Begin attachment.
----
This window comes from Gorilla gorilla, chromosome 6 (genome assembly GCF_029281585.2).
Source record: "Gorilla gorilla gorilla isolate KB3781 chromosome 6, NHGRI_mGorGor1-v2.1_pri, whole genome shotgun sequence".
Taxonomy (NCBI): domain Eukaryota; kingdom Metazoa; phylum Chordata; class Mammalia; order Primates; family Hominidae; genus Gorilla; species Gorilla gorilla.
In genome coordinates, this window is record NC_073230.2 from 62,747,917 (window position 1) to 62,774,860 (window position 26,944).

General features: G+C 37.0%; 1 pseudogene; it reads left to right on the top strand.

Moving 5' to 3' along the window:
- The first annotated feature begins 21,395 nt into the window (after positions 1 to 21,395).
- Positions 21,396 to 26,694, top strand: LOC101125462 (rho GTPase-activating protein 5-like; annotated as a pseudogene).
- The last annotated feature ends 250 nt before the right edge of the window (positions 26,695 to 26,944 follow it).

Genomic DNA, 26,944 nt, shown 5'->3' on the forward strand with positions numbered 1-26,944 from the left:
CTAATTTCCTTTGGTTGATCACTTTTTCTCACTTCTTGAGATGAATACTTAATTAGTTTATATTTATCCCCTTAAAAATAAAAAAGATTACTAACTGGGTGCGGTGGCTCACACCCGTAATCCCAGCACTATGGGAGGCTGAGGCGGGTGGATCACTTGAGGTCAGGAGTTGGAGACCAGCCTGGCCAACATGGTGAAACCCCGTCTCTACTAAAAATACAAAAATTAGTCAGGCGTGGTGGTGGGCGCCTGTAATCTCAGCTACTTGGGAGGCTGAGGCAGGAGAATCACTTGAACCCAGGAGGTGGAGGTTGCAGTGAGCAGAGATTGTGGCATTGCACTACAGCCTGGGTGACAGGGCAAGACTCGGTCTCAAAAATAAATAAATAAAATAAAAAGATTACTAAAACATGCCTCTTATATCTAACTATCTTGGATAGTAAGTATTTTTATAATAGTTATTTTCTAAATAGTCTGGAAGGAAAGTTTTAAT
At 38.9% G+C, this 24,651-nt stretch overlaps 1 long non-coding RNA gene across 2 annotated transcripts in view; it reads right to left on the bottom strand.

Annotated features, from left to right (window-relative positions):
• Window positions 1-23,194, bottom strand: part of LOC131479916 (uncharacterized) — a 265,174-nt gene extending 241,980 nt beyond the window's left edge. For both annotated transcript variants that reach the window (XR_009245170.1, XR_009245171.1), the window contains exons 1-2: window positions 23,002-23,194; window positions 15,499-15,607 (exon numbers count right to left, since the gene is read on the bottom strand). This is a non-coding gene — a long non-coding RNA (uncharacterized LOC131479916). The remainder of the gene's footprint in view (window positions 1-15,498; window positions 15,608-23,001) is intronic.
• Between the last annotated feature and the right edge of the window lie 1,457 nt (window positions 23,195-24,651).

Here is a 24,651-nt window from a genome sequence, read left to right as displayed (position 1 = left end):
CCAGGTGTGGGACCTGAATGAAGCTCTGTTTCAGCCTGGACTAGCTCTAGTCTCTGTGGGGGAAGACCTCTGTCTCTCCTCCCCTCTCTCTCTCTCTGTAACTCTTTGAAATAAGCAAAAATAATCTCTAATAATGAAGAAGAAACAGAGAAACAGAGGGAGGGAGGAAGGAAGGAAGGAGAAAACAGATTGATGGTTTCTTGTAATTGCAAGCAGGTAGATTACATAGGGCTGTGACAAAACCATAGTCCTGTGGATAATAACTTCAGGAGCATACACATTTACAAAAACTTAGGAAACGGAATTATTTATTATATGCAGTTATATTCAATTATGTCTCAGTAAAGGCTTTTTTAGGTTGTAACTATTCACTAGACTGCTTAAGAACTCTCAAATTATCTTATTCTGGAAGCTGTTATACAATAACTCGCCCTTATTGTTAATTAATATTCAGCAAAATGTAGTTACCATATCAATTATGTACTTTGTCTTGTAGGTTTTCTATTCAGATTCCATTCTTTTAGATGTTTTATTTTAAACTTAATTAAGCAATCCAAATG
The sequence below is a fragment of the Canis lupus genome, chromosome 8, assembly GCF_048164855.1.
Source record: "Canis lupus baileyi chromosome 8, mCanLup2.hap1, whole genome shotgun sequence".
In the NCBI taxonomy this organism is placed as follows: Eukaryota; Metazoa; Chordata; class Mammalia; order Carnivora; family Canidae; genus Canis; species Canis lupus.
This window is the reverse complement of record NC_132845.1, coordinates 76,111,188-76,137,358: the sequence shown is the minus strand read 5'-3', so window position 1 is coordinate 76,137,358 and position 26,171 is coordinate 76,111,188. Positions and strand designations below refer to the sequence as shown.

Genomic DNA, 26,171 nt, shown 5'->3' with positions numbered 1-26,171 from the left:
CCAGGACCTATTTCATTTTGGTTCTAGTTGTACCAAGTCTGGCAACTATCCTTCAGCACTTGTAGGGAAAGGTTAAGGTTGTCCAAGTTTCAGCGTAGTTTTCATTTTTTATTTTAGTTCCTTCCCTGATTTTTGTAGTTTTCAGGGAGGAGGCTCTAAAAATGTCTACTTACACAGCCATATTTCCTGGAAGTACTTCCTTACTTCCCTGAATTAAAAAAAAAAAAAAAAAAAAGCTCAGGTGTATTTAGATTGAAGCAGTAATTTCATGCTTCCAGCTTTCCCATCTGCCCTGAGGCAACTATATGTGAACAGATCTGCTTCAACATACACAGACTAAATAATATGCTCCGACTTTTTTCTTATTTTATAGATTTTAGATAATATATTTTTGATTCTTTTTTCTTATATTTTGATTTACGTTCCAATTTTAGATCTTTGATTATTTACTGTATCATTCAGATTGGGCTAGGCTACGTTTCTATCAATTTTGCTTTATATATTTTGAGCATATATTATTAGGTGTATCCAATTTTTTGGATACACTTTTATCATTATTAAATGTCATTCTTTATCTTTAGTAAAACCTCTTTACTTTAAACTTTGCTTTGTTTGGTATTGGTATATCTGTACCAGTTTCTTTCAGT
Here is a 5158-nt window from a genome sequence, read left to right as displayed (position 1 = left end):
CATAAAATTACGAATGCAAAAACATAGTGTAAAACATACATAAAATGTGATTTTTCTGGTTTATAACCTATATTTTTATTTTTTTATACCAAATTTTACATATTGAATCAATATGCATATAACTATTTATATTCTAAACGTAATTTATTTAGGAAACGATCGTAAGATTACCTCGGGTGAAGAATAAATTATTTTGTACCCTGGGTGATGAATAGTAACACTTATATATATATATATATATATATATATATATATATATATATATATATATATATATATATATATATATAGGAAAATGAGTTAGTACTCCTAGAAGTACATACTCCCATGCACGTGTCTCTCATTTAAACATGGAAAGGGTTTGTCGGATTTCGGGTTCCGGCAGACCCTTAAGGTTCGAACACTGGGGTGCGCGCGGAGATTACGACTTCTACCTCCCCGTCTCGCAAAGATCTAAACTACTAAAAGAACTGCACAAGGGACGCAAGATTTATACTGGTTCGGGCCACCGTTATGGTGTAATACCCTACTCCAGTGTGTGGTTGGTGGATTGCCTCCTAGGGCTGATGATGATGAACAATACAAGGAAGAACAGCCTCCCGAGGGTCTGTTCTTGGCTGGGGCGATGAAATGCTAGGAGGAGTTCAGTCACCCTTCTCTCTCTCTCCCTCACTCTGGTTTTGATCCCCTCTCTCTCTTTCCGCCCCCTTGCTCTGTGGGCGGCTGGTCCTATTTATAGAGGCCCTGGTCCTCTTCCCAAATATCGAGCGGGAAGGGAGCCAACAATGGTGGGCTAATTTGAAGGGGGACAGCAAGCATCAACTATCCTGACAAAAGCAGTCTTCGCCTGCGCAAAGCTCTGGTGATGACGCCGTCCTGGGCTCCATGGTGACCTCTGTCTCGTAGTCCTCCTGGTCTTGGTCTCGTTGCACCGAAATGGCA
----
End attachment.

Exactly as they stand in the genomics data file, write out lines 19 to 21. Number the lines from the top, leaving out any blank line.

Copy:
Source record: "Canis lupus baileyi chromosome 8, mCanLup2.hap1, whole genome shotgun sequence".
In the NCBI taxonomy this organism is placed as follows: Eukaryota; Metazoa; Chordata; class Mammalia; order Carnivora; family Canidae; genus Canis; species Canis lupus.
This window is the reverse complement of record NC_132845.1, coordinates 76,111,188-76,137,358: the sequence shown is the minus strand read 5'-3', so window position 1 is coordinate 76,137,358 and position 26,171 is coordinate 76,111,188. Positions and strand designations below refer to the sequence as shown.